Monday, February 20, 2012

Psychological Sherlock


As a Psychology major, I can never get away from Freud. While everyone knows him for his emphasis on sex, some of his more feasible theories are often overlooked. Perhaps the most important one is the role of the unconscious. In his mind (and the minds of some practicing psychologists today) there are no accidents. Everything we do is driven by some buried want or need. In that respect, ever choice we make, no matter how seemingly insignificant—the color of our shirt, the way we part our hair—is directed by our unconscious.

Freud thought that by spending hours listening and contemplating people’s monologues, he could reveal some of these unconscious motivations to his clients. In class, we tried noticing the little details about people and speculating on their possible motivations. Why was the girl in front of me wearing a sweatshirt and ponytail, while the girl behind me was in a dress and heals? Why had some people brought umbrellas ‘just in case’ and others hadn’t? What does this say about them?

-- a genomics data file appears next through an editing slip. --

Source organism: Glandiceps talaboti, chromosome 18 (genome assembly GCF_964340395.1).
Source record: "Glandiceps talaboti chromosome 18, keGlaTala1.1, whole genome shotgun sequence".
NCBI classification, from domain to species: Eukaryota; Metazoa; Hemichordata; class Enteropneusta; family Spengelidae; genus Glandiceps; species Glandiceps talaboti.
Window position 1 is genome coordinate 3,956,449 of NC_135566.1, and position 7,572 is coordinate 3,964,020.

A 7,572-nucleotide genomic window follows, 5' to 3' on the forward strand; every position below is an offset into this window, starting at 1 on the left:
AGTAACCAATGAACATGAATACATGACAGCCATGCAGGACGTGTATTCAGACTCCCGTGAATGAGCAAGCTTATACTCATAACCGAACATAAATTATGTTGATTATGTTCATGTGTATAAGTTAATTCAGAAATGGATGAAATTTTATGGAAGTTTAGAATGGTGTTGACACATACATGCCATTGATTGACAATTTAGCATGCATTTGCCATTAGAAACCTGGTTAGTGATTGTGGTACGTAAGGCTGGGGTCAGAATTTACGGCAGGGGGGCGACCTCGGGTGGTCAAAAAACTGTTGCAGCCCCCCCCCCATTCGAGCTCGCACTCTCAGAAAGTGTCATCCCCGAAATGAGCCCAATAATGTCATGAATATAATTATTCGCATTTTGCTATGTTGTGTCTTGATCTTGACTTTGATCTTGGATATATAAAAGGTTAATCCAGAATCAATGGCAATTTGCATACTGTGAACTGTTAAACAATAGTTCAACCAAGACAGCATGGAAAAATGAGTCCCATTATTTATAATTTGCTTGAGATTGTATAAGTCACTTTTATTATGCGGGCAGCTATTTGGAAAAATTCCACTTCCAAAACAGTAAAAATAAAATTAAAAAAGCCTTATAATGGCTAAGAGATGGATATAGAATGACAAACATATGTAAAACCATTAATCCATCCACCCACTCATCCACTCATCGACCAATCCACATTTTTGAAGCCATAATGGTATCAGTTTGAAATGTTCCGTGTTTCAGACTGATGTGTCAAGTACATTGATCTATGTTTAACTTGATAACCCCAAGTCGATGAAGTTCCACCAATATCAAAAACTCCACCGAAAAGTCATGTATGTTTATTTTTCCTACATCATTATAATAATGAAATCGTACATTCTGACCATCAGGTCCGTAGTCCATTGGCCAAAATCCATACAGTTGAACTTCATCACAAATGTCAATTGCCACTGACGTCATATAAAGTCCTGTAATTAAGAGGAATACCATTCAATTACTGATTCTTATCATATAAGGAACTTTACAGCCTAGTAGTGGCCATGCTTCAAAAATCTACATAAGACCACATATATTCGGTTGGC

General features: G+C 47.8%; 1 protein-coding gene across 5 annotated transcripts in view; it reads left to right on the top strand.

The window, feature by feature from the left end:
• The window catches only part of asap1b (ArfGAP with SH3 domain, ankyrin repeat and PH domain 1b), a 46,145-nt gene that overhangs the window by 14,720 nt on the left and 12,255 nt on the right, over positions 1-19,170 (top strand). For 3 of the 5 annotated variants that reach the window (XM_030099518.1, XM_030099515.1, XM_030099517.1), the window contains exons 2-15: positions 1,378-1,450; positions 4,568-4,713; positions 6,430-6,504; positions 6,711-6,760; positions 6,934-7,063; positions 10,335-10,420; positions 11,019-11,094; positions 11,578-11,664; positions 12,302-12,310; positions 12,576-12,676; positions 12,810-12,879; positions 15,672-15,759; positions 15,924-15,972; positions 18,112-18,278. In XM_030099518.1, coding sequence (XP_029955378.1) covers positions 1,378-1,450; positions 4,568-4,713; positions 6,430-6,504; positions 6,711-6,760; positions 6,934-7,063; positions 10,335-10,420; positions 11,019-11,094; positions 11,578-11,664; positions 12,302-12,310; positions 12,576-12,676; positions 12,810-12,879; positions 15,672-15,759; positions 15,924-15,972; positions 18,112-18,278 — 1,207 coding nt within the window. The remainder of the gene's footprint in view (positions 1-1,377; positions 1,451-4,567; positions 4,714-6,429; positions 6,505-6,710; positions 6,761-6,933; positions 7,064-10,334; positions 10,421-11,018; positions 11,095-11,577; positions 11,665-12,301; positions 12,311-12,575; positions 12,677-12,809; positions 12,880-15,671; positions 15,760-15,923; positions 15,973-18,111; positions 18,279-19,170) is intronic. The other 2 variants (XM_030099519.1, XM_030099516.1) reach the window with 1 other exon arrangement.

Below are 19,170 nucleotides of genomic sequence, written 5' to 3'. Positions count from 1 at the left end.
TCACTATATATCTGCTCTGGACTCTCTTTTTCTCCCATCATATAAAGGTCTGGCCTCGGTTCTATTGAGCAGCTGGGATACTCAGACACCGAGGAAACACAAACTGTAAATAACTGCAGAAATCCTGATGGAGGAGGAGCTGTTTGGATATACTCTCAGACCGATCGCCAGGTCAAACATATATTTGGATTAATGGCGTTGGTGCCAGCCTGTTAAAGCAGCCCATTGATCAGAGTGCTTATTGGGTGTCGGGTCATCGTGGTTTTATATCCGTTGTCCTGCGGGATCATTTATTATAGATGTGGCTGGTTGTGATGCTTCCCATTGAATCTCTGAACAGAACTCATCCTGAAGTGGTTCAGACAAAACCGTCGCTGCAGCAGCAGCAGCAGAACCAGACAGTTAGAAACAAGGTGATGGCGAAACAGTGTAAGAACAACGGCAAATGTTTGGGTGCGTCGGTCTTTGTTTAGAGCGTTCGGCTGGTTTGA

Of course, without being able to get into someone’s head, we can never really know if any of this is true, but it’s great practice for creative thinking and could give you some good material for fiction stories. So, the next time you’re at the grocery store and the woman in front of you is rude, or the guy at the checkout counter is taking forever to scan your items, try to get inside their heads. Think about what brought them there, at that moment, in those clothes, to do those things. It can be fun and (hopefully) more productive than yelling.

Have you ever stopped to think about what drives you? Is there one big thing you’re looking for (attention? wealth? love? fame?) or something you’re working too hard to avoid (commitment? failure?)? How much about ourselves do you think can be attributed to unconscious desires?

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